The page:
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Plasmid. 1992 Jan;27(1):17-28.

Resistance to cadmium, cobalt, zinc, and nickel in microbes.

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Institut für Pflanzenphysiologie und Mikrobiologie, Freie Universität Berlin, Germany.


The divalent cations of cobalt, zinc, and nickel are essential nutrients for bacteria, required as trace elements at nanomolar concentrations. However, at micro- or millimolar concentrations, Co2+, Zn2+, and Ni2+ (and "bad ions" without nutritional roles such as Cd2+) are toxic. These cations are transported into the cell by constitutively expressed divalent cation uptake systems of broad specificity, i.e., basically Mg2+ transport systems. Therefore, in case of a heavy metal stress, uptake of the toxic ions cannot be reduced by a simple down-regulation of the transport activity. As a response to the resulting metal toxicity, metal resistance determinants evolved which are mostly plasmid-encoded in bacteria. In contrast to that of the cation Hg2+, chemical reduction of Co2+, Zn2+, Ni2+, and Cd2+ by the cell is not possible or sensible. Therefore, other than mutations limiting the ion range of the uptake system, only two basic mechanisms of resistance to these ions are possible (and were developed by evolution): intracellular complexation of the toxic metal ion is mainly used in eucaryotes; the cadmium-binding components are phytochelatins in plant and yeast cells and metallothioneins in animals, plants, and yeasts. In contrast, reduced accumulation based on an active efflux of the cation is the primary mechanism developed in procaryotes and perhaps in Saccharomyces cerevisiae. All bacterial cation efflux systems characterized to date are plasmid-encoded and inducible but differ in energy-coupling and in the number and types of proteins involved in metal transport and in regulation. In the gram-positive multiple-metal-resistant bacterium Staphylococcus aureus, Cd2+ (and probably Zn2+) efflux is catalyzed by the membrane-bound CadA protein, a P-type ATPase. However, a second protein (CadC) is required for full resistance and a third one (CadR) is hypothesized for regulation of the resistance determinant. The czc determinant from the gram-negative multiple-metal-resistant bacterium Alcaligenes eutrophus encodes proteins required for Co2+, Zn2+, and Cd2+ efflux (CzcA, CzcB, and CzcC) and regulation of the czc determinant (CzcD). In the current working model CzcA works as a cation-proton antiporter, CzcB as a cation-binding subunit, and CzcC as a modifier protein required to change the substrate specificity of the system from Zn2+ only to Co2+, Zn2+, and Cd2+.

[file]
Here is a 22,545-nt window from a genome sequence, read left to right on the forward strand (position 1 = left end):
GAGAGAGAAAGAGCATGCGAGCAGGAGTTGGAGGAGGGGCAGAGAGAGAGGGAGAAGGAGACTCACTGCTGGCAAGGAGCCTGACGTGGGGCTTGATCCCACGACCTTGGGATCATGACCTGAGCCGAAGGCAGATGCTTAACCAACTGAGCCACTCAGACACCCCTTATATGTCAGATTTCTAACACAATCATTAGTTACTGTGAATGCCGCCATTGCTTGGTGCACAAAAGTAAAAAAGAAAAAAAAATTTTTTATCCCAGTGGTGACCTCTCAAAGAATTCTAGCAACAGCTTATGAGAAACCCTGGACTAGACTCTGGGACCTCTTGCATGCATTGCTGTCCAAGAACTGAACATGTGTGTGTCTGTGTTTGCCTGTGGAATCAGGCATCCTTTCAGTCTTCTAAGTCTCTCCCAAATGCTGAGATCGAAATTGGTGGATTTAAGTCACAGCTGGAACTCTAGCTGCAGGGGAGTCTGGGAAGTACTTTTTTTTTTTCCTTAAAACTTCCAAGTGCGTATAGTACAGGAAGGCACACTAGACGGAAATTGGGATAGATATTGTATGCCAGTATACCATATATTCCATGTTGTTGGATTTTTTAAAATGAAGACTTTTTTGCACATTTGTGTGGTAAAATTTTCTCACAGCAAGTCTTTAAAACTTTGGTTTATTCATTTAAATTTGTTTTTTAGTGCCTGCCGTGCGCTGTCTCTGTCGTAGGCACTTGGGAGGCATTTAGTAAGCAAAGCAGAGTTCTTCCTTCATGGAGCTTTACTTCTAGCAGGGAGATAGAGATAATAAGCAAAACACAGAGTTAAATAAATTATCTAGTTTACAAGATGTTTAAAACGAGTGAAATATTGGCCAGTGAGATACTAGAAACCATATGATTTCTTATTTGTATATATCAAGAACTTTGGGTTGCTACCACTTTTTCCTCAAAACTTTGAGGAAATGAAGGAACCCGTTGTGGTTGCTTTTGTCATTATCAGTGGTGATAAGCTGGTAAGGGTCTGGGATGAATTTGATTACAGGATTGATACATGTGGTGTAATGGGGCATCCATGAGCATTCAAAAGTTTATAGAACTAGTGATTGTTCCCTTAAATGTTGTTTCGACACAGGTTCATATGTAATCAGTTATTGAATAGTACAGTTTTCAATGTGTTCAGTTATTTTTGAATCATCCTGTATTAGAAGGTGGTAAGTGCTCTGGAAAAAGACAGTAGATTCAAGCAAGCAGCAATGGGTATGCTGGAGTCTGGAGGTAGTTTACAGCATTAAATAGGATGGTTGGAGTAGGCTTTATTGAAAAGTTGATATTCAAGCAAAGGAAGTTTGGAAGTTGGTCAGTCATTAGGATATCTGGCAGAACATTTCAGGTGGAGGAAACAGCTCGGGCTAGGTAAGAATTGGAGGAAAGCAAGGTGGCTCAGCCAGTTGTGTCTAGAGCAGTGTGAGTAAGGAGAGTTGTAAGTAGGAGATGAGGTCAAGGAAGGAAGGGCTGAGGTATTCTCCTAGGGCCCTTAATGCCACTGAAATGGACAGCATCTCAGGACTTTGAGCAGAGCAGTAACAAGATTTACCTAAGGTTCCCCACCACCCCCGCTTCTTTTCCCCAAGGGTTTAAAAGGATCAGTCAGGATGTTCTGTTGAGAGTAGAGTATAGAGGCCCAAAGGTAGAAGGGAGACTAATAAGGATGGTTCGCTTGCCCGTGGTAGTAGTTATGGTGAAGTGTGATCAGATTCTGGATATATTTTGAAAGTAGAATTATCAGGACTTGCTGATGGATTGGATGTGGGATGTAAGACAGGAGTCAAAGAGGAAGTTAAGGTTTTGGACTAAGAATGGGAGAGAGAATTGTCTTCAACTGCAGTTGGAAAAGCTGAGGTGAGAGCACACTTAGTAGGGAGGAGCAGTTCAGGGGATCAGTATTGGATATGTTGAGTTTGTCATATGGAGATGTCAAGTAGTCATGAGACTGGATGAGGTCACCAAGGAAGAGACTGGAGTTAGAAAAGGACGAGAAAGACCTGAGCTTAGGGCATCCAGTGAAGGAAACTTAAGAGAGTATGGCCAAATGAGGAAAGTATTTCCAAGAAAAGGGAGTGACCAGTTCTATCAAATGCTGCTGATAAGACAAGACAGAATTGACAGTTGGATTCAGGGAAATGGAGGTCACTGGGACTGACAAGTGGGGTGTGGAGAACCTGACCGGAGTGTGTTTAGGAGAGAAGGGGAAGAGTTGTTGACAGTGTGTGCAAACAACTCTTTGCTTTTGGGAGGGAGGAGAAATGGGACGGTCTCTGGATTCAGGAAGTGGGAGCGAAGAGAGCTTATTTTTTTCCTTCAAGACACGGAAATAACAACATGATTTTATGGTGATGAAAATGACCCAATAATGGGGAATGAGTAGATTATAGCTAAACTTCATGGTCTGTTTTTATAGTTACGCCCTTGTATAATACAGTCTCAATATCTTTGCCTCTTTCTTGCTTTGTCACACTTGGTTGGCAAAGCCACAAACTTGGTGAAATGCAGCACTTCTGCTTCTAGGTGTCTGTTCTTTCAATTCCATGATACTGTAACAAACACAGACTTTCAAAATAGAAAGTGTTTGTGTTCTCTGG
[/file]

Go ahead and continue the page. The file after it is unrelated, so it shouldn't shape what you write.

[Indexed for MEDLINE]

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